[meteorite-list] Meteorites on the moon
From: mark ford <markf_at_meteoritecentral.com>
Date: Fri Sep 8 19:19:32 2006
Presumably then a similar story is true for Martian meteorites? Any
trace of chondritic material in Martians?
[mailto:meteorite-list-bounces_at_meteoritecentral.com] On Behalf Of Randy
Sent: 01 September 2006 23:28
Subject: [meteorite-list] Meteorites on the moon
Regarding meteorites on the Moon...
There is a great deal of "meteoritic matter" on the Moon, but very few
meteorites. The two miniscule fragments that Martin Altmann mentioned
are the best known ones from the Apollo collection, but I'm aware of 2
others even smaller.
Virtually all meteoroids that strike the Moon either melt or vaporize on
impact. If they melt, they mix with the melted silicates of the lunar
target rocks. So either way, they become unidentifiable as meteorites.
Lunar impact-melt rocks and breccias do contain blebs of meteoritic
metal - metal the melted during the impact but as a liquid was
immiscible with the molten silicates.
All lunar soils and breccias contain meteoritic material. In any
handful of lunar soil, 1-4% of the mass is "extralunar" stuff. Except
for blebs of metal, most of which were melted and resolidified,
"meteorites" are virtually absent, however. In the lunar soil, most of
the meteoritic material arrives as micrometeorites. By one estimate,
approximately 80 grams per square kilometer of micrometeoroids accrete
to the Moon (and Earth's atmosphere) each year.
We know the meteoritic material (melted and mixed, recondensed from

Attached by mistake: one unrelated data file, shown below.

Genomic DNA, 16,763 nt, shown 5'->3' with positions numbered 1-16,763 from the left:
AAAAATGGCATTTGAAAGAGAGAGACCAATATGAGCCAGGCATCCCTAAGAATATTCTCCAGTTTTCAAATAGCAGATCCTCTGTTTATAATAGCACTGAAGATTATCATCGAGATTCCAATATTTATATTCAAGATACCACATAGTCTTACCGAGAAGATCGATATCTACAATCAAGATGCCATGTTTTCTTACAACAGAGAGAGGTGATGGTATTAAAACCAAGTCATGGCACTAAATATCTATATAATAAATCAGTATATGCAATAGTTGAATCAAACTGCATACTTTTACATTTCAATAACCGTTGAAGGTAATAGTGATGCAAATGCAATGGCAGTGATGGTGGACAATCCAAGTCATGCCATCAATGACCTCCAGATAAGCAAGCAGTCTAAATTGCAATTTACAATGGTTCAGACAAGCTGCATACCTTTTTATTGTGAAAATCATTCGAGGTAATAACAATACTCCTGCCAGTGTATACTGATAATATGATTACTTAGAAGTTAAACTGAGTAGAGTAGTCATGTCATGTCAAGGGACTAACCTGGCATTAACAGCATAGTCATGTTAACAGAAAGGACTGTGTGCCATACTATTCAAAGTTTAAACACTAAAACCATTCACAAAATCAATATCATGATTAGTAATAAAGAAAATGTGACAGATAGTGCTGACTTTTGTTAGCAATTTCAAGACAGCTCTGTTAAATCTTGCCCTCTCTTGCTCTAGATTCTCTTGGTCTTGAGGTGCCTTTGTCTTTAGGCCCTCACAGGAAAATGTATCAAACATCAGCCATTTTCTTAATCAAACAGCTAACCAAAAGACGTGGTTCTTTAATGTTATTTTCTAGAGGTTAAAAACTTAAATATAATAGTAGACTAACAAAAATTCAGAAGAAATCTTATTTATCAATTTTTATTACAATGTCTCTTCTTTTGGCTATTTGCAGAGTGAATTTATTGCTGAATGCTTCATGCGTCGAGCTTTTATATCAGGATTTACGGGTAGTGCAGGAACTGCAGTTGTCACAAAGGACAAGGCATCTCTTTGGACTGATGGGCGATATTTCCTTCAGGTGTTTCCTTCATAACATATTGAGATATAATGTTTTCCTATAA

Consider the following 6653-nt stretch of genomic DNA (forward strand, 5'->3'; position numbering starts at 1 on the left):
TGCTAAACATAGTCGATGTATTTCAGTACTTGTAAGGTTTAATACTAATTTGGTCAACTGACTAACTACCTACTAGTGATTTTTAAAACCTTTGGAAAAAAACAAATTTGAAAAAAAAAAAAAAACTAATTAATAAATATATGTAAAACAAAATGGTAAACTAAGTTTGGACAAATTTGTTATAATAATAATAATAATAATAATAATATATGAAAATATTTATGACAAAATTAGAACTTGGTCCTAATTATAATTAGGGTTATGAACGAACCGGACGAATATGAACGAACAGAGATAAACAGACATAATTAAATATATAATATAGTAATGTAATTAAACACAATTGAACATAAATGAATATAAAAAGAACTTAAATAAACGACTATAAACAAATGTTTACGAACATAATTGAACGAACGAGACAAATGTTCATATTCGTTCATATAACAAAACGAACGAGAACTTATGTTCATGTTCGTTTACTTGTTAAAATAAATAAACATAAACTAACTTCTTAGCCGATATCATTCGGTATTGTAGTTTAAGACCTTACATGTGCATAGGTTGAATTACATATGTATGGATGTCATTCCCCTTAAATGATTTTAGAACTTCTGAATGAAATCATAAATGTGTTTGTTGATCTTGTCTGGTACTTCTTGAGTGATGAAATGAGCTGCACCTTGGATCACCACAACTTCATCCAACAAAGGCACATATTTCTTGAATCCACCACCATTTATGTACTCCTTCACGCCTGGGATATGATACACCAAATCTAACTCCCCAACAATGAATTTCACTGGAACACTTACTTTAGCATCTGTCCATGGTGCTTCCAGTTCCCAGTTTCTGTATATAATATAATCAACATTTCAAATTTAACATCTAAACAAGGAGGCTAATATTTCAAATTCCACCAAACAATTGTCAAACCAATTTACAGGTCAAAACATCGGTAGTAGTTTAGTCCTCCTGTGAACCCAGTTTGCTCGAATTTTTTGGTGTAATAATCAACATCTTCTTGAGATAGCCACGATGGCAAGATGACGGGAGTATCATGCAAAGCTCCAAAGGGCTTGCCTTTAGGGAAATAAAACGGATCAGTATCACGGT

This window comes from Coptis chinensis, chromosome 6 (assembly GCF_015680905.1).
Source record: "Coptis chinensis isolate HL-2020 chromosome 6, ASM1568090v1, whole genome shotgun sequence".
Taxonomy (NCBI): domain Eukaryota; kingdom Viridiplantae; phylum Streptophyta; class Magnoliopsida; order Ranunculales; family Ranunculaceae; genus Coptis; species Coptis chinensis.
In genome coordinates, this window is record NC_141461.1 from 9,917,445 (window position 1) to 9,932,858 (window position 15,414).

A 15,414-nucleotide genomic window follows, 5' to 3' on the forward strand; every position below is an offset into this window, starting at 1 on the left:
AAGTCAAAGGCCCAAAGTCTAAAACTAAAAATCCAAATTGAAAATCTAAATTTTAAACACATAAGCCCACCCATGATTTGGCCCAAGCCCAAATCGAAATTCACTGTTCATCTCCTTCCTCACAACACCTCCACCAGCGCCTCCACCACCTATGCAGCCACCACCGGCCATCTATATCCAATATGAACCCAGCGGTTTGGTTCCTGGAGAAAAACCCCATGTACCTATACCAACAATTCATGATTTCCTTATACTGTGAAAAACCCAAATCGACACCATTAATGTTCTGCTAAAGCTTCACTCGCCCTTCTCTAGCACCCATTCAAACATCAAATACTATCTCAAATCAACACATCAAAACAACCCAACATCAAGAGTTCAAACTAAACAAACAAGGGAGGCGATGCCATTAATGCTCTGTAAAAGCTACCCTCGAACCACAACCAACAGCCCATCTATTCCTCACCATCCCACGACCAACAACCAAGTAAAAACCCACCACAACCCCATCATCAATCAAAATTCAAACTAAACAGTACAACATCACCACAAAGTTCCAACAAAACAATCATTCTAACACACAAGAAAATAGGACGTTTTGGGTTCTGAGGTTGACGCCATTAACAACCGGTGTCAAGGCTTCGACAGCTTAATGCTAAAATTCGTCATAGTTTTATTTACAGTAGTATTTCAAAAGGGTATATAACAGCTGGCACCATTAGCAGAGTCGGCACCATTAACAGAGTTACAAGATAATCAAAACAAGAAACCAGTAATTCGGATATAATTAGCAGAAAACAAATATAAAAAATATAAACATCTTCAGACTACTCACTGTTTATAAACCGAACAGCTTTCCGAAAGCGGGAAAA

vapor) exists in lunar regolith (soil) and breccias because both are
loaded with "siderophile" (iron-loving) elements like iridium, gold, and
platinum in ratios characteristic of chondrites. In contrast, the
unbrecciated igneous rocks of the lunar crust - the basalts and
anorthosites - have almost immeasurably low concentrations of these
elements, as do igneous rocks on Earth.
So, every one of the lunar meteorite that is a breccia (which is nearly
all of them) contains "regular" meteoritic material. Those lunar
meteorites that are regolith breccias (like NWA 3136 that Adam Hupe
mentioned) tend to contain the most. Those that are impact-melt
breccias tend to contain the least, judged on the basis of
concentrations or, say, iridium.
Here's a quote from a paper I've submitted on PCA 02007, a lunar
meteorite regolith breccia with a high proportion of chondritic
"The mean Ir concentration of PCA 02007 is equivalent to a component of
2.7% ordinary chondrite or 2.8% CM chondrite. This means that 14% of the
Fe and 9% of the Mg and Cr in PCA 02007 derive from extralunar sources
(Figs. 8, 9). Day et al. (2006) report an actual meteorite fragment in
their thin section of PCA 02007."
To my knowledge, the chondrite fragment in a lunar meteorite reported by
Day et al. is a first.
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Received on Thu 07 Sep 2006 10:15:32 AM PDT